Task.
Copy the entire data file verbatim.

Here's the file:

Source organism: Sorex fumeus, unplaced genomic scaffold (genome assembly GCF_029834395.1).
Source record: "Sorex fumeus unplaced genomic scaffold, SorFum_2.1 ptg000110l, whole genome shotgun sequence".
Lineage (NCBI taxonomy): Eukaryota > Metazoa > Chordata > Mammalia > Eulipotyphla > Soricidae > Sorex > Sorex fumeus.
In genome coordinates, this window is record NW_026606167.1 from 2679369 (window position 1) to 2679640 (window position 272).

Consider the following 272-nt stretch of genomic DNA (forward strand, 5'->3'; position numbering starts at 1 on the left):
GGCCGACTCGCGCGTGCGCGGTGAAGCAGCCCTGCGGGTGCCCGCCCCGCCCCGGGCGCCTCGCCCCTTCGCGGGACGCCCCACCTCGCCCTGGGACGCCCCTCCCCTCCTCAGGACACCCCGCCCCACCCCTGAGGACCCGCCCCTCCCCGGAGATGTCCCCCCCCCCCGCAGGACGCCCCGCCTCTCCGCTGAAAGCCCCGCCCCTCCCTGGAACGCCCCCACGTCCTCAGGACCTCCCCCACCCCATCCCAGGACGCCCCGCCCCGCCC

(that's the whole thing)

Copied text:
Source organism: Sorex fumeus, unplaced genomic scaffold (genome assembly GCF_029834395.1).
Source record: "Sorex fumeus unplaced genomic scaffold, SorFum_2.1 ptg000110l, whole genome shotgun sequence".
Lineage (NCBI taxonomy): Eukaryota > Metazoa > Chordata > Mammalia > Eulipotyphla > Soricidae > Sorex > Sorex fumeus.
In genome coordinates, this window is record NW_026606167.1 from 2679369 (window position 1) to 2679640 (window position 272).

Consider the following 272-nt stretch of genomic DNA (forward strand, 5'->3'; position numbering starts at 1 on the left):
GGCCGACTCGCGCGTGCGCGGTGAAGCAGCCCTGCGGGTGCCCGCCCCGCCCCGGGCGCCTCGCCCCTTCGCGGGACGCCCCACCTCGCCCTGGGACGCCCCTCCCCTCCTCAGGACACCCCGCCCCACCCCTGAGGACCCGCCCCTCCCCGGAGATGTCCCCCCCCCCCGCAGGACGCCCCGCCTCTCCGCTGAAAGCCCCGCCCCTCCCTGGAACGCCCCCACGTCCTCAGGACCTCCCCCACCCCATCCCAGGACGCCCCGCCCCGCCC